A great quote I read in The Age this week

"Keep your feet in the mud and your head in the clouds" 

Artisit David Bromley, in conversation with Wolfmother frontman, Andrew Stockdale.

Read more:

And some words from the great wisdom of my Merbein Nanna,
"You're only as old as you feel",
She was in her 20's forever and did aging very well.

The cheeky girl in the yellow dress is the biggest Bowerbird at around two years old, she's now taller than me, but looking a lot like her younger sister in these photos. I've just arrived at my 30s, sporting a bumpy dreadlocked do, all set for a big trip around Australia, my first stops were staying with my two Nannas.
 I think my Nanna was definitely a mud and clouds sort of lady.

Feeling grateful and linking with


  1. What a gorgeous place to spend your birthday Kirsty, hope it was lovely!
    I remember collecting cuttlefish for the budgies when we were little too. :)

  2. Happy Birthday! What a beautiful place... the ocean is so foreign to me!

    I know what you mean about getting older - it just seems unreal somehow. It's more like the world keeps getting younger around me. But take heart, I'm 46 and still haven't figured out what I want to be when I grow up. Perhaps I'll just never grow up!

    Anyhow, not sure if you ever read my mid-life crisis post, but suffice it to say, I can't even seem to get that right! Here's the link if you'd like to be assured that you're aging much more gracefully than some of us!

    1. That post is hilarious ecocatlady, grown up doesn't really sound that fun does it. Really we're all fools, muddling along the best we can.

  3. I'm not much younger than you, but I still feel young, too. "You're only as old as you feel" for sure. Happy birthday, you don't look anywhere near 40 in those photos!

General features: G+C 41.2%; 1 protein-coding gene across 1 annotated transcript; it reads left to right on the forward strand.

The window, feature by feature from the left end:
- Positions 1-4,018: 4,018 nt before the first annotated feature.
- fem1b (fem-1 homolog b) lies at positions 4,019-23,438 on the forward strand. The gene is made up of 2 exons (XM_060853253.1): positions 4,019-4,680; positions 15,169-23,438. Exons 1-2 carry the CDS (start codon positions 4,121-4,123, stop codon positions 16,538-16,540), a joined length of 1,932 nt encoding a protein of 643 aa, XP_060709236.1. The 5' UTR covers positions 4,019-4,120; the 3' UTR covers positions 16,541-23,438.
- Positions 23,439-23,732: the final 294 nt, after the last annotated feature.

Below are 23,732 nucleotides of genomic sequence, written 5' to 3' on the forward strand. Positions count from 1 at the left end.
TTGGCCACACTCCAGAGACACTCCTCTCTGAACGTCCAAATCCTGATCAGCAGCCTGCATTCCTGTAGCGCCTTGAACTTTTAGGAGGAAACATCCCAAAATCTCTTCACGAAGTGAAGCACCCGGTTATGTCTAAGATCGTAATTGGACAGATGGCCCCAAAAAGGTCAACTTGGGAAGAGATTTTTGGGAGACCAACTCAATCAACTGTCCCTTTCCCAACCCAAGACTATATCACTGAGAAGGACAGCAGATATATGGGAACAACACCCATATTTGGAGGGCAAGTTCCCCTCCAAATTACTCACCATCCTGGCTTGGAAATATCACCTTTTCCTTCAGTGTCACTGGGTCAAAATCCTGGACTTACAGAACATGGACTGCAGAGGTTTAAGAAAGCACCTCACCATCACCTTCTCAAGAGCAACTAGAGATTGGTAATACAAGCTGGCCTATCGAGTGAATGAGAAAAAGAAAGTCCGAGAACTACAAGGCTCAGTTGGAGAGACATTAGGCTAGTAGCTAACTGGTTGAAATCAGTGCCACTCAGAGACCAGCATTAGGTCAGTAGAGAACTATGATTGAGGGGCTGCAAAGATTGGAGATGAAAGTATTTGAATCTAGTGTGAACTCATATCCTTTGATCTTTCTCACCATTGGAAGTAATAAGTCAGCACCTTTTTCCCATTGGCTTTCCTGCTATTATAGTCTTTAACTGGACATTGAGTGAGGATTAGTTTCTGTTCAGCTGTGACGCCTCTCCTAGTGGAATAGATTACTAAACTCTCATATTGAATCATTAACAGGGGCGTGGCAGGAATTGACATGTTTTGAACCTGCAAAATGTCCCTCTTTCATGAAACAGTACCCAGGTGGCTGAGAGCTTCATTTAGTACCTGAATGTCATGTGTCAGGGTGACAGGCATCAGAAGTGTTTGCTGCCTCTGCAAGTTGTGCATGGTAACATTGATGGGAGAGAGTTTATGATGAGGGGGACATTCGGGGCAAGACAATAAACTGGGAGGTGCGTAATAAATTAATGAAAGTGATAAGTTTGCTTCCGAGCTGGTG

1. Hi Tat, I just added some pics of me from the day, so you may have been looking at the one of me in my early 30s, but thanks for the kind words anyway.

  4. Many happy returns Kirsty. Enjoy being 40 .... it's a great time. I think I can remember that far back lol. cheers Wendy

  5. Beautiful post, words and reflections. I hope someday you spot that whale underneath a rainbow. xx

  6. Happy Birthday - you look like you are in your 20's! Loving those beach photos and Nanna

    1. Too kind Lesley, I have some serious crows feet to signal that the 40 years have not been bad. Over exposure can be a good thing. She was one awesome nanna, makes me so happy remembering this time with her.

  7. A lovely blog. So nice to see the photos of nana having fun with Kirra. The day of your birthday I definitely had my feet in the mud, but maybe my head in the mist of Papuan rainforest. Sorry I missed your special day. Love you xx

    1. Yes definitely clouds and mud mum! Love you too, amazed at the adventures you take yourself on.


In the spring, at the end of the day, you should smell like dirt.
Margaret Atwood

“She turned to the sunlight
And shook her yellow head,
And whispered to her neighbour:
"Winter is dead.”
― A.A. Milne, When We Were Very Young